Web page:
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Hints for Teaching High School Astronomy in Texas

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  1. 1. M A R Y K A Y H E M E N W A Y A S T R O N O M Y D E P A R T M E N T U N I V E R S I T Y O F T E X A S A T A U S T I N A U S T I N , T X 7 8 7 1 2 W I T H J O D Y H A R K R I D E R K I R B Y J U N G E K A T H Y I V E Y W I L S O N Everything YOU wanted to know about Teaching High School Astronomy
  2. 2. Limited Lab Space?  Most astronomy labs don’t need:  Water  Chemistry hoods  Extensive use of computers  Most astronomy labs do need:  Table space  Normal access to electrical outlets  Occasional: a way to darken the room  Projection system (for those wonderful visuals)
  3. 3. Equipment  You may already have some equipment for astronomy in your physics or chemistry supplies  Lenses  Mirrors  Rulers/meter sticks  Gas emission tubes/diffraction gratings
  4. 4. Equipment  New supplies  Polystyrene spheres (for phases)  Solar motion demonstrators (for seasons)  Celestial sphere with horizon ring (one for demonstration)  Very few consumables are needed, and are often common supplies  Play-doh  Foam-core boards  String  Drawing compass
  5. 5. Do I need a telescope?  Probably, yes. But, you don’t need one for each student.  Dr. Hemenway’s recommendation:  One larger telescope for special star parties  Estimated cost for 8-inch “go-to” scope = $1500  Estimated cost for 8-inch Dobsonian = $300-400  Estimated cost for 4-inch Astroscan = $200  Several smaller telescopes and/or binoculars  Galileoscope = $20  Binoculars = $30  Tripod = $20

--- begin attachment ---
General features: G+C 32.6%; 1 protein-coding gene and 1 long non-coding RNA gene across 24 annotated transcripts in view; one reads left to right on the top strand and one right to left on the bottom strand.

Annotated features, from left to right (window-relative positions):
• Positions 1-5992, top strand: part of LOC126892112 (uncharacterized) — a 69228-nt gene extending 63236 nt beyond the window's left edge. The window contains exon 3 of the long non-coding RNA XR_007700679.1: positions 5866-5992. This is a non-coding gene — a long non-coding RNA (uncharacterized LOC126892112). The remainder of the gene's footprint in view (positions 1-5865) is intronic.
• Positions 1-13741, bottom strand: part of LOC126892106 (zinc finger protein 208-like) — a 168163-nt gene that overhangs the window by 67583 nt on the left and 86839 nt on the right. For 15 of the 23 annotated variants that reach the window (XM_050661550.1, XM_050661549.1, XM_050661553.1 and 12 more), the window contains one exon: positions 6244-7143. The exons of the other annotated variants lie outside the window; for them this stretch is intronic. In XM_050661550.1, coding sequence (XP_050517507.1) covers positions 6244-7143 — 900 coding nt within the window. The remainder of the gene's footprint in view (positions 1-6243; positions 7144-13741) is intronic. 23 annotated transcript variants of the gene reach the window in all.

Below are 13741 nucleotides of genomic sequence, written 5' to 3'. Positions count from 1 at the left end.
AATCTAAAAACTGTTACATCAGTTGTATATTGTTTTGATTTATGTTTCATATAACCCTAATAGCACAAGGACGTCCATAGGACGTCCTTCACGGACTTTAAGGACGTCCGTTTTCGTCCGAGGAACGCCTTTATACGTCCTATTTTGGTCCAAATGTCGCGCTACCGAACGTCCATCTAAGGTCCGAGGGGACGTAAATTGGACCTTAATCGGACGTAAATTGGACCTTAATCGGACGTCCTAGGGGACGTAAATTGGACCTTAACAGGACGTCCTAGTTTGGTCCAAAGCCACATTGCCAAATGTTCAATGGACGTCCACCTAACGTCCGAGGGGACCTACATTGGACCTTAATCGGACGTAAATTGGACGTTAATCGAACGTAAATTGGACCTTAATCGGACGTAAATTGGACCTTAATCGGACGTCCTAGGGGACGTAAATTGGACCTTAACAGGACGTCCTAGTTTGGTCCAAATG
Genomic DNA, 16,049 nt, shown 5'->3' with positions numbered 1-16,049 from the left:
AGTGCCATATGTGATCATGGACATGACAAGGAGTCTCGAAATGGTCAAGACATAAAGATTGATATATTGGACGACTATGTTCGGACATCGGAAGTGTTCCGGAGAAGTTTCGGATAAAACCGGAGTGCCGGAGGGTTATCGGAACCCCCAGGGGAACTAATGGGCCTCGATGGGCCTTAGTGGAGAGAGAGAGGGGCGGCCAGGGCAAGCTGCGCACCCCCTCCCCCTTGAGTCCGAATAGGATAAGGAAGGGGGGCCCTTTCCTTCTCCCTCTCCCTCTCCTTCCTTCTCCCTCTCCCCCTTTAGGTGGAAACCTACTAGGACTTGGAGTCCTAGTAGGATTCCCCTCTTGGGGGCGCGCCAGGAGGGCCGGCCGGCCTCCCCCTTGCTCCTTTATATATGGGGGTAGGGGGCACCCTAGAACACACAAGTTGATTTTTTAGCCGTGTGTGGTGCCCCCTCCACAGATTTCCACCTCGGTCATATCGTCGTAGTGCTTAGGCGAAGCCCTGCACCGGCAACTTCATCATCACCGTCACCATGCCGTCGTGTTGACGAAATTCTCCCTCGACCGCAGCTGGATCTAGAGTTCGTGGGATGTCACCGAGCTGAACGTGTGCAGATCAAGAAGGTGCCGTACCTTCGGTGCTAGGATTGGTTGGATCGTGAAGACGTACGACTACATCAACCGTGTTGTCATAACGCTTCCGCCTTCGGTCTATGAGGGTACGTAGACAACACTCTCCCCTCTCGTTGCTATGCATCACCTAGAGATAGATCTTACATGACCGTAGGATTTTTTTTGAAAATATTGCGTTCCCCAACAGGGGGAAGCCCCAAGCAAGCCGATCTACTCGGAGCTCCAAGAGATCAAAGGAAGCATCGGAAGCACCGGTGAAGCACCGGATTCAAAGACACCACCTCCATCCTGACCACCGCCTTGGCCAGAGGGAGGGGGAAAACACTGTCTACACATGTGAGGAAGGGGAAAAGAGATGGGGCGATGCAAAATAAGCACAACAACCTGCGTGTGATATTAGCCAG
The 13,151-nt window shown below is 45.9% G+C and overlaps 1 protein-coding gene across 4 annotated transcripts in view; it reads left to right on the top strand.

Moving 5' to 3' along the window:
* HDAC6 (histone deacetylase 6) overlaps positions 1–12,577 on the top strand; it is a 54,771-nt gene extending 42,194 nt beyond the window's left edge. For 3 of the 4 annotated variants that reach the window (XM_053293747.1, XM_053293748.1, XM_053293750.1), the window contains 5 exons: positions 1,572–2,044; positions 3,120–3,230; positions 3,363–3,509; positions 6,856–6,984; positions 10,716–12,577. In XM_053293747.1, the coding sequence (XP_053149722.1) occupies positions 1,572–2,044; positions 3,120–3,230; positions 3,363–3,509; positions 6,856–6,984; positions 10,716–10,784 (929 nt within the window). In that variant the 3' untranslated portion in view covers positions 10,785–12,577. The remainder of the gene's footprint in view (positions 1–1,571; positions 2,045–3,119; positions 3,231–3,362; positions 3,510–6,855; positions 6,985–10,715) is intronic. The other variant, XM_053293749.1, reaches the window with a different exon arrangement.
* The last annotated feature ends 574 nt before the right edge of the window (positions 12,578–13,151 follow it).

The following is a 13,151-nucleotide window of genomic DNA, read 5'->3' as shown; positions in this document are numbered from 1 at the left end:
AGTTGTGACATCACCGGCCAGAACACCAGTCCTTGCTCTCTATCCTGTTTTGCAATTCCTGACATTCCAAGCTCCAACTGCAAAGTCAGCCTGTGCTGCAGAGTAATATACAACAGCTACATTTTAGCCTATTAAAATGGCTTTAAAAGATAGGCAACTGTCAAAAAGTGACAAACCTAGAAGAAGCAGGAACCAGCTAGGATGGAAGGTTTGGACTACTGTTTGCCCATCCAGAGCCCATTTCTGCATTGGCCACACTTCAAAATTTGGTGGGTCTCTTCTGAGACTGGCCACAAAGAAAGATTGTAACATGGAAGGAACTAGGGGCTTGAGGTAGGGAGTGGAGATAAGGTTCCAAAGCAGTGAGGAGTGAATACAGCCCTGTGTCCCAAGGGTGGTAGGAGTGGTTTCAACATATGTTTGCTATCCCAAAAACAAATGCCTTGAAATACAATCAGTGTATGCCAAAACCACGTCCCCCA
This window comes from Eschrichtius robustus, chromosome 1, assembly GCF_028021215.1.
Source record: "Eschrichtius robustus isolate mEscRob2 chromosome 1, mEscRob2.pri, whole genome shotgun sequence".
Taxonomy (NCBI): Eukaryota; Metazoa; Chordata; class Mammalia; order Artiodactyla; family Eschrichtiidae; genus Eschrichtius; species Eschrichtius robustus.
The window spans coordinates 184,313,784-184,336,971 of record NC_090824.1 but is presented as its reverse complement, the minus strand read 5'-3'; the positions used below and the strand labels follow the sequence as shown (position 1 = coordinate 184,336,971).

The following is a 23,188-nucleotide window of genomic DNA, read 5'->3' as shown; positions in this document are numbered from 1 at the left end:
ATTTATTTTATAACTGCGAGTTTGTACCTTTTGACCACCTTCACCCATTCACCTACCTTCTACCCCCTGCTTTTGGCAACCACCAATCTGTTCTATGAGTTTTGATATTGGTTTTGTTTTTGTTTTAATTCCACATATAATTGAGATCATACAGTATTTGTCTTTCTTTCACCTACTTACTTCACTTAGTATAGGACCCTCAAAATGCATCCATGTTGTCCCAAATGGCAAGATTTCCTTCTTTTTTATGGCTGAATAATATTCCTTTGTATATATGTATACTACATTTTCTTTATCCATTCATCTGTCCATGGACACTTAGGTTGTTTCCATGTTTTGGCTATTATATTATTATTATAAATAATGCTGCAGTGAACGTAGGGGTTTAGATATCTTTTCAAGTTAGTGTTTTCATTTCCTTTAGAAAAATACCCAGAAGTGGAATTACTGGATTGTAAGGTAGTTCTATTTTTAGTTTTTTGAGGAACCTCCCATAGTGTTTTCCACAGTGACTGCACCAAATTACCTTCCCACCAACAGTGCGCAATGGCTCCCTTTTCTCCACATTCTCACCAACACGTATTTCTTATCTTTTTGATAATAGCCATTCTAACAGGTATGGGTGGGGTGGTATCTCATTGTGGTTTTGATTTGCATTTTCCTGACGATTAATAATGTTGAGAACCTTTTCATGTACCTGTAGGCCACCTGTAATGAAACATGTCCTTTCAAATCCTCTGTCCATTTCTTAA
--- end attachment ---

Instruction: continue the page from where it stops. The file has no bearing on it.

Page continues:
6. 6. But, I can’t meet at night  At least once a semester: arrange a star-party at night (perhaps after a school open house or parent meeting). Invite a local astronomy club to bring telescopes and use yours.  Use your telescopes during the day to view:  Sun (with appropriate safety cautions) or specialized telescope  Moon  Venus  Option: Use a remote telescope
  7. 7. OK, I want one. How do I choose a telescope?  Picking a telescope is like picking out a new car. Consider your potential needs and price range.  Hints are at: http://stardate.org/nightsky/bguide/view.html  Important points:  Aperture (diameter of lens or mirror) determines light- gathering power  Eyepieces determine magnification (get at least two)  Use electricity or not  Where will you store it and how heavy is it to move?
  8. 8. Remote Telescopes  Advantages:  Often larger aperture  Often backed by professional staff  Some daytime access  Some “observations by order”  Can involve students in real research  Processes images that are a permanent record  Disadvantages:  Require good computer access  Require more training for operation  Require computers to process the data (images)
  9. 9. Training/Resources  Workshops at McDonald Observatory http://mcdonaldobservatory.org/teachers/profdev/  Webpage for this CAST workshop http://outreach.as.utexas.edu/marykay/highschool/hs.html
  10. 10. Evaluation  On one side of the index card write what you will  USE  SHARE  CHANGE  On the other side, write one sentence about this workshop.